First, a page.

This week’s signing of the TPP in New Zealand provides a useful reminder that a potential ratification means committing to far more than just one (very large) trade agreement. One of the Troubles with the TPP is that the intellectual property chapter requires all countries to ratify or accede to as many as nine international IP treaties. In other words, the treaties within the treaty are a core part of the obligations that come with TPP.
Article 18.7 specifies that all countries have already ratified or acceded to three IP treaties: the Patent Cooperation Treaty, Paris Convention, and Berne Convention. More notably, there are as many as six additional treaties that must be ratified or acceded in order to ratify the TPP:
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The Trouble with the TPP series continues with one of the most high profile copyright concerns associated with the TPP: mandatory copyright term extension (prior posts include Day 1: US Blocks Balancing Provisions, Day 2: Locking in Digital Locks). The term of copyright in Canada is presently life of the author plus an additional 50 years, a term consistent with the international standard set by the Berne Convention. This is also the standard in half of the TPP countries with Japan, Malaysia, New Zealand, Brunei, and Vietnam also providing protection for life plus 50 years.
From a Canadian perspective, the issue of extending the term of copyright was raised on several prior occasions and consistently rejected by governments and trade negotiators. For example, term extension was discussed during the 2009 national copyright consultation, but the Canadian government wisely decided against it. Further, the European Union initially demanded that Canada extend the term of copyright in the Canada-EU Trade Agreement, but that too was effectively rebuffed with the issue of term removed from the final text.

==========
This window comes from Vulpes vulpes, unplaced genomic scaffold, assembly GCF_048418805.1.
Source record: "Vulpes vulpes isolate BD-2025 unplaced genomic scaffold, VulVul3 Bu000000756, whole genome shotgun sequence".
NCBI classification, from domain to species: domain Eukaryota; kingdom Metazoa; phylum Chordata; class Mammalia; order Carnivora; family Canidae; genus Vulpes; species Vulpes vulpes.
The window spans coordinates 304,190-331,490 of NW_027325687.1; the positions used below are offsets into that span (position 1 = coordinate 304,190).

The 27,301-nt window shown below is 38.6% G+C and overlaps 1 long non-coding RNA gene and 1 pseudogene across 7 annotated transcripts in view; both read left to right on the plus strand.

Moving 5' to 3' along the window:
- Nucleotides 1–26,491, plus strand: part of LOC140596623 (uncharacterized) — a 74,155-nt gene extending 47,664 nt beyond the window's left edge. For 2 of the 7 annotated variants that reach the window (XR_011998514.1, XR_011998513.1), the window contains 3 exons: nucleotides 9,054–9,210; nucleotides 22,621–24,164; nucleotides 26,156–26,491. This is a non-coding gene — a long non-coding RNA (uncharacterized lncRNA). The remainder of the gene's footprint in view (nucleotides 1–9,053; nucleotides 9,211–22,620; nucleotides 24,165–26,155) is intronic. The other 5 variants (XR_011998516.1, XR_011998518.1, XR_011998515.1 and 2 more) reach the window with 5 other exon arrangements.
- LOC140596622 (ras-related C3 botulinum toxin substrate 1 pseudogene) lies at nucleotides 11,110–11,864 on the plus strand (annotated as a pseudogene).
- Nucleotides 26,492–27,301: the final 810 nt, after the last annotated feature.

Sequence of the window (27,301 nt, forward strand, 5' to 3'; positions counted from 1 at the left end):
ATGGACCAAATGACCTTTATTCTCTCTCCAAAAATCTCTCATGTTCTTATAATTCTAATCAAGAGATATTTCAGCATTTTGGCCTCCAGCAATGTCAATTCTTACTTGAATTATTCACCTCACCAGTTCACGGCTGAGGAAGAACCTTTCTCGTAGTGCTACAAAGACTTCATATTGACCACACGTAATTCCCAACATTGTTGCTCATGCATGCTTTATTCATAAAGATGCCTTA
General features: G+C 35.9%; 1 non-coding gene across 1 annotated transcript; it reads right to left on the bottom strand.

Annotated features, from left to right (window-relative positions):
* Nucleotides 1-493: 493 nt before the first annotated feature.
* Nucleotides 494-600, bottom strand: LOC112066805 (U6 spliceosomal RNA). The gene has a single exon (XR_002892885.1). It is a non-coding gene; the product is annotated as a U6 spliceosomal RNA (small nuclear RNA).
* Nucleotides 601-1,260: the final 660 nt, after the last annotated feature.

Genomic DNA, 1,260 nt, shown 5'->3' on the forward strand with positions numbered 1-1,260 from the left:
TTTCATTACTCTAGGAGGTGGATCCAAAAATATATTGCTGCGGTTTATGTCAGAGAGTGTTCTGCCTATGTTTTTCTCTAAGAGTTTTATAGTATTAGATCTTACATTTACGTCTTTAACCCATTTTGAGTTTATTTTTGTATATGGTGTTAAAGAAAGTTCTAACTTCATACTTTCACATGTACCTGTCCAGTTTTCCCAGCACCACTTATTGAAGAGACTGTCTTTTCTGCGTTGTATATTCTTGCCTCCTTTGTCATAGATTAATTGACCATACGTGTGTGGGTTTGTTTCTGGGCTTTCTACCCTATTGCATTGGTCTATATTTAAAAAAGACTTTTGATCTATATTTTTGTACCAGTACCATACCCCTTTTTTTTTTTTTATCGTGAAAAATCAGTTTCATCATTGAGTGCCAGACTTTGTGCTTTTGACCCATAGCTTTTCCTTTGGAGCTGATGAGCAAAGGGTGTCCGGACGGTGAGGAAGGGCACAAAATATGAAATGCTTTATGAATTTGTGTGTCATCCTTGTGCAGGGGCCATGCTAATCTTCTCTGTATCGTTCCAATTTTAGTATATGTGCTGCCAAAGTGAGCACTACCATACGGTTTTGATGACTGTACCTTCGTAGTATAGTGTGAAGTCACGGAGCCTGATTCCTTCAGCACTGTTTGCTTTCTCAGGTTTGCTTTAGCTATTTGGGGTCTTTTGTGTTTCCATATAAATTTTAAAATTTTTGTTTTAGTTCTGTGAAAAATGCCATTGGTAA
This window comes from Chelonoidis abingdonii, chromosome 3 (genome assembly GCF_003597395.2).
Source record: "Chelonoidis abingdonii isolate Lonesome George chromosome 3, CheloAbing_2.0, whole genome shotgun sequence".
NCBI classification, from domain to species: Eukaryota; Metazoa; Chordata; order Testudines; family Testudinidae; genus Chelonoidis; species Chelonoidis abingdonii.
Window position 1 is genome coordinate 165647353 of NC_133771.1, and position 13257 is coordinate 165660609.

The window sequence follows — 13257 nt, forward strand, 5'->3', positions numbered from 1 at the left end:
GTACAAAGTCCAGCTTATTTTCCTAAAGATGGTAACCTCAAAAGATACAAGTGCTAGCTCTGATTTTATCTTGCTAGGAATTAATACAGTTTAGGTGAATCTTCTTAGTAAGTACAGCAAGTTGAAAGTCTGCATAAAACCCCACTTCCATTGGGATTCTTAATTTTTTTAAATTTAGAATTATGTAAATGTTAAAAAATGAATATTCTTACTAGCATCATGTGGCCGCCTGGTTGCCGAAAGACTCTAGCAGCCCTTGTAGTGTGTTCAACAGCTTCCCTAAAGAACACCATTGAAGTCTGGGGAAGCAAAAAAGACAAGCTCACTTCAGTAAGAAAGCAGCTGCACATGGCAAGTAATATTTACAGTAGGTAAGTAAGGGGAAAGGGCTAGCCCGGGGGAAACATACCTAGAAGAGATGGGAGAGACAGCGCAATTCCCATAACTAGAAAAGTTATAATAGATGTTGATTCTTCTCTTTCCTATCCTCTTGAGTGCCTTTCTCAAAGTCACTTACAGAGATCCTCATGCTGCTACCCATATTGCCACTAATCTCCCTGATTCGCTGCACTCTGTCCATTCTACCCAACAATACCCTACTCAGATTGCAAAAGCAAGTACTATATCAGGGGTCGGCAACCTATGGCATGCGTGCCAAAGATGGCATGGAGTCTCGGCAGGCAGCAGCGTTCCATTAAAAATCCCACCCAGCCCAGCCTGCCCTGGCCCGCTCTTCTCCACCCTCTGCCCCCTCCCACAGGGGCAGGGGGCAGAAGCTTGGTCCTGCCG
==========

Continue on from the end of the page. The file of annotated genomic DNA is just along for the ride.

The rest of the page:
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The World Trade Organization yesterday released its much-anticipated decision involving a U.S. complaint against China over its protection and enforcement of intellectual property rights. The U.S. quickly proclaimed victory, with newspaper headlines trumpeting the WTO panel's requirement that China reform elements of its intellectual property laws. For its part, China was conciliatory and offered to work with the international community to resolve the concerns raised by the decision. Reuters notes that the Chinese reaction is far less combative than it has been other issues.
Why the muted response? I suspect that it is because anyone who bothers to work through the 147 page decision will find that the headlines get it wrong. The U.S. did not win this case, but rather lost badly. China is required to amend elements of its copyright law, but on the big issues of this case – border measures and IP enforcement – almost all of the contested laws were upheld as valid. Further, the ramifications of this case extend well beyond China's laws into other areas such as ACTA, since it points to the considerable flexiblity that countries have in meeting their international obligations on these issues.
The case centred on three key issues:
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